Description de la soumission d'un avis
Shaping Life is a meeting organised by the French Society of Developmental Biology (SFBD) and the Developmental Biology Institute of Marseille (IBDM). This large-scale event brings together many institutional and industrial partners. NeuroMarseille/NeuroSchool is proud to contribute to the financing of this type of scientific gathering.
The second edition of this meeting, which focused on research in developmental biology, was held exclusively online. Faced with this particular context, the organisation played the innovation card with the creation of user-friendly virtual environments! An example just below!
#shapinglife2 After a day of v interesting talks and a cool poster session, it's happy hour in @gather_town with friends @MarieZilliox25 @ThomasLegier and Alex from @KodjaLab, the last speaker of the day 🎉 pic.twitter.com/sTsDRvh9zy— Camille Dumas (@DumasCamilleE) April 8, 2021
The programme included many sessions on neuroscience!
Participants had the opportunity to listen to renowned speakers on their specialities, such as Paola Arlotta from Harvard University, who spoke on the development of the human brain, from embryos to organoids.
The #shapinglife2 on Twitter will give you a chance to relive the three days of the meeting!
#shapinglife2 @AntoineZalc asks what explains the amazing differentiation potential of cranial neural crest cells? (inc crossing germ layers > make facial mesenchyme) CNCC precursors transiently reactivate the pluripotency program with Oct4. Recent paper:https://t.co/DmhC6JPffw— the Node (@the_Node) April 7, 2021
23 students from the PhD program were able to benefit from the funding offered by NeuroSchool
They give you their feedback on this event!
What did you like best about the meeting?
Given it was online, there was very less hinderance to interact due to availability of slack and gather town. The arrangement of sunsets and happy hours with games in gather town made the online format closer and closer to real life interactions.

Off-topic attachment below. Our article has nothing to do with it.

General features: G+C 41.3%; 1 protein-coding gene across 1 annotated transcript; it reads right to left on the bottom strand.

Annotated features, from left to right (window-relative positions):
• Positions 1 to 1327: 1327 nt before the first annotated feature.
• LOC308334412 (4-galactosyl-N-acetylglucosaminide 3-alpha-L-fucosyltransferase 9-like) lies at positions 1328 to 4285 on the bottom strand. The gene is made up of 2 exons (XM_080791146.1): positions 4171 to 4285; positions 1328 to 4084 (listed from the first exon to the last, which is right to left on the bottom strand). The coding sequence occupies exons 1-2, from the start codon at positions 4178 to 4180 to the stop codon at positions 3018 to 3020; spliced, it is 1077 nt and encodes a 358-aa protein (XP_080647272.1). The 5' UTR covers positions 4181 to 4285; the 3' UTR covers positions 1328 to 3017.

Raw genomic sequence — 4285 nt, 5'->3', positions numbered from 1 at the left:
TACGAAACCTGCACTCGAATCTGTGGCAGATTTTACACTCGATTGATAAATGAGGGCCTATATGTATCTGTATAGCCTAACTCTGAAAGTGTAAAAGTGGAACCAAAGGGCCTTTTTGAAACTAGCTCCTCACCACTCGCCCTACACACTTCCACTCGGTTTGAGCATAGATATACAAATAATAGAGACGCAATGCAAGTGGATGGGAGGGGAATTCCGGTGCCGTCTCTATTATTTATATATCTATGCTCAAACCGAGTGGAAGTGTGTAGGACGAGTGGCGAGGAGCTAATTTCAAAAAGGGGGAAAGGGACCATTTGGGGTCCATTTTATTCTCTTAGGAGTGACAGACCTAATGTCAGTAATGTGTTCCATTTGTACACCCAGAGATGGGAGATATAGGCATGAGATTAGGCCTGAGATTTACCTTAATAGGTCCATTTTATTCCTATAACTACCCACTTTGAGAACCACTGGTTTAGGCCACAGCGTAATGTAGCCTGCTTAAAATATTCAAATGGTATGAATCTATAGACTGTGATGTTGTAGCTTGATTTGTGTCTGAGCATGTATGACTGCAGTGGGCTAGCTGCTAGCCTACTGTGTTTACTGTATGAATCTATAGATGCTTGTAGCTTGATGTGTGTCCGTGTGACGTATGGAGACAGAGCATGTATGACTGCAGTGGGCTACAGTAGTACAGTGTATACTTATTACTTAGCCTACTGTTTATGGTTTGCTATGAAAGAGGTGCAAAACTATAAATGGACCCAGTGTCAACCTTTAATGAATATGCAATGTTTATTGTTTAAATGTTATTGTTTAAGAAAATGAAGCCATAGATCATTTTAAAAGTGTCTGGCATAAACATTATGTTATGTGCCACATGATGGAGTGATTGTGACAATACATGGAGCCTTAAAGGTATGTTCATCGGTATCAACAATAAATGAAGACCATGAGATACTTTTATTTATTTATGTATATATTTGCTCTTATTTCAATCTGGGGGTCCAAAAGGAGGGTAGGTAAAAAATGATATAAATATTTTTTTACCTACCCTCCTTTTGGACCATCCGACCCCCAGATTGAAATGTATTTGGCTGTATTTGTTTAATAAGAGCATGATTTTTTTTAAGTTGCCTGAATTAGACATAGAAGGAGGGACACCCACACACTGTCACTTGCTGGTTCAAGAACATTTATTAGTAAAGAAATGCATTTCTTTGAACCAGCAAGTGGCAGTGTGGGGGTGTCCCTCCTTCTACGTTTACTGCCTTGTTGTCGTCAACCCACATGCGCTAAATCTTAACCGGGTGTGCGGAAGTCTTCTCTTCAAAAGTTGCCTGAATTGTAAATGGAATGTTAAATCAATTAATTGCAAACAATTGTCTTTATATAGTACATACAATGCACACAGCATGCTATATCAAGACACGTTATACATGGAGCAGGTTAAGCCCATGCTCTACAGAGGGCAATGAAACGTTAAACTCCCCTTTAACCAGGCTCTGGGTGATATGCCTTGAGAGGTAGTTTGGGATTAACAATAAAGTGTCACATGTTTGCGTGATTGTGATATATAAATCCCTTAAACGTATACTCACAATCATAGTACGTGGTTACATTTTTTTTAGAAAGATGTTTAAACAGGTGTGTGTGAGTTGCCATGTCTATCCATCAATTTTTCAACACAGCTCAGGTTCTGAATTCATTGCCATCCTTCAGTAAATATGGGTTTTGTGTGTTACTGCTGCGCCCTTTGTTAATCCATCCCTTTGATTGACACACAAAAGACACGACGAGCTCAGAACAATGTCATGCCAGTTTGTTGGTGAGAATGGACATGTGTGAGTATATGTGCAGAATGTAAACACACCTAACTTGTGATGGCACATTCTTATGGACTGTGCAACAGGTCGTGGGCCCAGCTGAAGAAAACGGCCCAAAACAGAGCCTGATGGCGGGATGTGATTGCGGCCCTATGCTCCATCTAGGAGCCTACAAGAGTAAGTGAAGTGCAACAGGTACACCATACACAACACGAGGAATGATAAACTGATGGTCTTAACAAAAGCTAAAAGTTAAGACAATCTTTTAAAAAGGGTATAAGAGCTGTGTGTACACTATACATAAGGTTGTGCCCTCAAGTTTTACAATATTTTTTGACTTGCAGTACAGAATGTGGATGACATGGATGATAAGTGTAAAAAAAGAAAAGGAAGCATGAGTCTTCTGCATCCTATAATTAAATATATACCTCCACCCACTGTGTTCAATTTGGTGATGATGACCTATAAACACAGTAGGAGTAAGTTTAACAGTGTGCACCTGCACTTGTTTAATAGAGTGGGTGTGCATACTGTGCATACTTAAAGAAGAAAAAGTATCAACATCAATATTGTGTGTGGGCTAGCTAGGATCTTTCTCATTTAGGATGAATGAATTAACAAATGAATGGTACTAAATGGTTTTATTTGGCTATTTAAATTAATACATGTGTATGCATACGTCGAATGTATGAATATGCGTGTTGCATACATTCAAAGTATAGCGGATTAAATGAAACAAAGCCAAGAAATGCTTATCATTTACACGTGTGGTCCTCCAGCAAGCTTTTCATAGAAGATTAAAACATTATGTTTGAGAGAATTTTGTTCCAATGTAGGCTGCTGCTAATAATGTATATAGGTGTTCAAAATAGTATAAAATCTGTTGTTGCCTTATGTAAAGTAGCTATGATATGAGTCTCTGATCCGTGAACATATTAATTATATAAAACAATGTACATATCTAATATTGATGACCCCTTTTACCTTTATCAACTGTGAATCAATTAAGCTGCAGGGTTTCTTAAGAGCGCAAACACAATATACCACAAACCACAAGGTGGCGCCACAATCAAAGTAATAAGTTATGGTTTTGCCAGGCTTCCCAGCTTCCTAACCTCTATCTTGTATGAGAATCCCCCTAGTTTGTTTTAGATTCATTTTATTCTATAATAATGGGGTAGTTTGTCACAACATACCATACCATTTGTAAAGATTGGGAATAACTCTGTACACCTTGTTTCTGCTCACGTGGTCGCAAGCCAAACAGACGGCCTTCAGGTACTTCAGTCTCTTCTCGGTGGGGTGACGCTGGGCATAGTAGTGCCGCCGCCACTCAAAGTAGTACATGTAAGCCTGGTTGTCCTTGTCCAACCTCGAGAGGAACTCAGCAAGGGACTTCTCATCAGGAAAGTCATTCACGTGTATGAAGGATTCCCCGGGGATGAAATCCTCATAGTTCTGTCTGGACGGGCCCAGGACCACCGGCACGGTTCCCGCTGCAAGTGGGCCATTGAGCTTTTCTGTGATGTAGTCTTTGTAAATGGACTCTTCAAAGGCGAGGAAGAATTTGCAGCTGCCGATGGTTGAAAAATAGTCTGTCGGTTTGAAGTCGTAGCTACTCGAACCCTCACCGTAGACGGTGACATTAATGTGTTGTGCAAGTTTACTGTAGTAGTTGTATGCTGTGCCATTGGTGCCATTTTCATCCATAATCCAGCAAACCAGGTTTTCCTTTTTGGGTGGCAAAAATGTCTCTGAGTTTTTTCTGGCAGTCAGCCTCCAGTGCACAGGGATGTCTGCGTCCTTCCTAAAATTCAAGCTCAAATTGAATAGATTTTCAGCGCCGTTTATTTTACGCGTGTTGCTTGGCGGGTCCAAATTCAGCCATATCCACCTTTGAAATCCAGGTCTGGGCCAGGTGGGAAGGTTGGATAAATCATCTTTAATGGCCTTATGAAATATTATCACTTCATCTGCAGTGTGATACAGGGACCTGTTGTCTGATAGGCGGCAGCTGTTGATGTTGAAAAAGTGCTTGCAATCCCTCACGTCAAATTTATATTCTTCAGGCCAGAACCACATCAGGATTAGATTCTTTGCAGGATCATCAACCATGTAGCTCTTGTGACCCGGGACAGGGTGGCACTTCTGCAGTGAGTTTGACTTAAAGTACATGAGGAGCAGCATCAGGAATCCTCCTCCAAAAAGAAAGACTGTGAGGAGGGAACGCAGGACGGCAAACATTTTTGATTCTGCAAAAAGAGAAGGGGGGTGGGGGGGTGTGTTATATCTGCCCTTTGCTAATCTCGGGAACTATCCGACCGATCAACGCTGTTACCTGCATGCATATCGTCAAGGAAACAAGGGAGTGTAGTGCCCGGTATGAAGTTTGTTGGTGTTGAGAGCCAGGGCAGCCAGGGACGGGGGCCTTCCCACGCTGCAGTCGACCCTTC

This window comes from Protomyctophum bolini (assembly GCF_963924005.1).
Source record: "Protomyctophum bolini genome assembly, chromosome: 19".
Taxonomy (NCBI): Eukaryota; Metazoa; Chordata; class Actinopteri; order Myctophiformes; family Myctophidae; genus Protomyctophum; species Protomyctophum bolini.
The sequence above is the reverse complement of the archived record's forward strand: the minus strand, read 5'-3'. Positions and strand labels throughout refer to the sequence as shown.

The sessions of the congress that I liked more were the Martinez-Arias and Arlotta’s talks, related with development and brain organoids respectively. I knew a bit about both topics, but they were really passionate about their research that made me really interested, I learned several new techniques and very interesting experimental designs.
The information that surprised me is that I was thinking that all the brain organoids would be quite the same, but it was very interesting to know that even if they are from the same donor, depending on the place of the sample, the organoid will develop differently; as well, it was very nice to see that even if you cannot see the layers of the cortex perfectly well, there is a notion of them. Finally, something that I found amazing, is that the organoids with one mutation related with macrocephaly in humans, were indeed bigger, reflecting the use of this technique as a model to different conditions.
What was the benefit to you?
As there were two sessions of mechanics and self-organization talks, I tremendously profited from this. Given many talks were around my field of study, it helped me brainstorm more ideas and hypotheses related to my project. Also, the discussions during the poster session were beneficial for articulating conceptual ideas and experiments to better study my question in further detail.
During my thesis project I will work on single cell sequencing and during different talks I was able to notice how now this technique is being more frequently used. It was very useful to see its application on different projects and all the approaches and questions it can solve. This has helped me to reconsider and improve my experimental design.
If there was only one idea/information/advancement to remember, what would it be?
From Andrea Pauli’s talk about self-generating gradient formation, the idea of a GPCR acting as a sink for the ligand such that directional migration can be regulated. Interactions of Apelareceptor-Toddler peptide for mesoderm morphogenesis in zebrafish can be globally interpreted for ligand-receptor diffusion degradation systems.
This is the first international congress that I attend and I have to say that one of the things that I’ve found amazingly glad is to hear these huge amounts of different accents speaking in English. Science connects you everywhere!